Picking up learning points from my course

I’m now on the psychology element of the sociology/politics/psychology undergraduate module at Cambridge University’s Institute for Continuing Education. One was on being disconnected to a wider community and the impact that has on an individual. It reminded me of this blogpost from last year when I stumbled across some photographs of people I never really got to know during my first year at university. It’s nearly 20 years since I left Cambridge for the first time to go to university.

What if I told you…?

was the theme of this blogpost that sat unpublished for a year before I uploaded it. It cuts through the waffle. I’ve got a ‘to do’ list of things for this summer but something else always seems to crop up that demands my attention. That plus not having the support of local health services doesn’t help. But these days I find being around other people very exhausting, and I can also see that them being with me can also be very draining. Hence retreating into my shell somewhat. Part of it also is not wanting to be hurt again and not wanting to be a burden on others because I’ve lost too many friends and acquaintances in the past during mental health troughs.

Wanting to do something different other than ‘talking about it over coffee’

Strangely enough when I’ve had a really good counsellor (on that very rare occasion) it has worked. But with family, friends & acquaintances all too often I come away feeling like a burden, or rather that the listener hasn’t understood whatever it is that I was supposed to get across. (I waffle too much!)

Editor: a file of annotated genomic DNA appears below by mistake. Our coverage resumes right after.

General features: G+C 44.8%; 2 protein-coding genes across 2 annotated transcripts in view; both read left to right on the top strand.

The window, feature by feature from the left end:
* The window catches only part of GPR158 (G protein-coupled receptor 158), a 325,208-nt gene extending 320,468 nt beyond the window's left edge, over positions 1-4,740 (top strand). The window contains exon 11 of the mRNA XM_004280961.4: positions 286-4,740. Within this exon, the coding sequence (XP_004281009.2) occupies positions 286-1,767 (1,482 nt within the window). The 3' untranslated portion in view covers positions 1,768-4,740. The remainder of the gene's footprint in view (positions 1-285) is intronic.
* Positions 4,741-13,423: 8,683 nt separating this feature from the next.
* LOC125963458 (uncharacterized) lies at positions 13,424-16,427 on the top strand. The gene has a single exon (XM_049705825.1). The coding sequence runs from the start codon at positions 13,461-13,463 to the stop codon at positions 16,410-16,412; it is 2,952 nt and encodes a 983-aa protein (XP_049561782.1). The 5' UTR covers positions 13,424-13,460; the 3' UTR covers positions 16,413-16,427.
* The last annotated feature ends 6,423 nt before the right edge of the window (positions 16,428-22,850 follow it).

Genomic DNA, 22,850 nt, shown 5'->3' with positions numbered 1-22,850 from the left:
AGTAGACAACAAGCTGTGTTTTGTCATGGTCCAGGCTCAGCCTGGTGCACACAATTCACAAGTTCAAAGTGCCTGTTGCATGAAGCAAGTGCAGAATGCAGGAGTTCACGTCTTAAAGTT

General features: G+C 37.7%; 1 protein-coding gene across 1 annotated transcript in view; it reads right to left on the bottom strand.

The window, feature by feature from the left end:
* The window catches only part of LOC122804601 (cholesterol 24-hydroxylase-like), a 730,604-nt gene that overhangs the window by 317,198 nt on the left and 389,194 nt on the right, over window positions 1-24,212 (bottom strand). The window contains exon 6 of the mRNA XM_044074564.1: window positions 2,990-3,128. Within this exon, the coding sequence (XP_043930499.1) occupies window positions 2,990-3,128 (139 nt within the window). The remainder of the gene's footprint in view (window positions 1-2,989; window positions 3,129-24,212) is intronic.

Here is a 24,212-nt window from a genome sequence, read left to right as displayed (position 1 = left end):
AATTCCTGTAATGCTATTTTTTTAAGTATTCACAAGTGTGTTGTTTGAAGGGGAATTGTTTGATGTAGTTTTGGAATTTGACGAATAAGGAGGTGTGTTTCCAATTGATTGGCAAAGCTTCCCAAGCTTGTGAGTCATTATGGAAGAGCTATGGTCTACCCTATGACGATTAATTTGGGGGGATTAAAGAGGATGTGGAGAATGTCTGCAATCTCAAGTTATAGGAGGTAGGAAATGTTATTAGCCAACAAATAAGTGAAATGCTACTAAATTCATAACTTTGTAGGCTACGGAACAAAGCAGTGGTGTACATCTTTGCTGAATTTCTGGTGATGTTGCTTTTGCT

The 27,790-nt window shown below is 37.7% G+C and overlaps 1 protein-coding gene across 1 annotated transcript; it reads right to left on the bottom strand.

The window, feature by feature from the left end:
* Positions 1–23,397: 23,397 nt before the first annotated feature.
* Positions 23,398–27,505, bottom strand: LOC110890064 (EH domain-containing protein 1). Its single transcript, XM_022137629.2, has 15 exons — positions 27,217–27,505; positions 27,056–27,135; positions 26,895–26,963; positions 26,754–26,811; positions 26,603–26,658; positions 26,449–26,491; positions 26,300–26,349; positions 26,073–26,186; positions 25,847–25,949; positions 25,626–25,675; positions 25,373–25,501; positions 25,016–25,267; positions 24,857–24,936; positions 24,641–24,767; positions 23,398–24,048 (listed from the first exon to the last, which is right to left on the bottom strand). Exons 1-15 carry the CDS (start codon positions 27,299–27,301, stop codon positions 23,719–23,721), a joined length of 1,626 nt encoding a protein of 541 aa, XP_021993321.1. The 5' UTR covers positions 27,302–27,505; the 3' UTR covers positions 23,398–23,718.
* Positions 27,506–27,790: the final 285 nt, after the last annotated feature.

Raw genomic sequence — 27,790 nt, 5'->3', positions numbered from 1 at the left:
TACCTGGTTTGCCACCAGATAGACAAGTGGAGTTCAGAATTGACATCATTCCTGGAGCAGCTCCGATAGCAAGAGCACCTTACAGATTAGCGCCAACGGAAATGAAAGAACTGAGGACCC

These days I’d rather do something/go somewhere different – a local historical or visitor attraction – something that has nothing to do with party politics! (The numbers signed up to my Lost Cambridge Meetup Group don’t reflect the numbers who actually turn up to events). At the same time I’m mindful that most other people (esp those of a similar age to me) have got more than enough commitments without wanting to take on any more. That’s why the fight for Cambridge’s future seems to be between the corporate suits and middle-aged to elderly people when you look at who attends which meetings. People under-40 who are not paid to be there are very seldom there because of work and caring commitments. Even in the evenings.

I still don’t really know what recovery looks and feels like – it’s been so long yet time has gone so quickly. It’s been eight years since I left the civil service in the bonfire of austerity. The really sad thing with the continued austerity and inequality – esp on the streets of Cambridge is that we can see so much that needs to be done to improve things, but we can’t access the resources to make the improvements. Such a contrast to when I first moved down to London with the civil service with a real sense of purpose. And I still miss:

  • Music-making in large groups
  • Dance
  • Team sports

Maybe I’ll have fully recovered if/when I’m back doing all of these.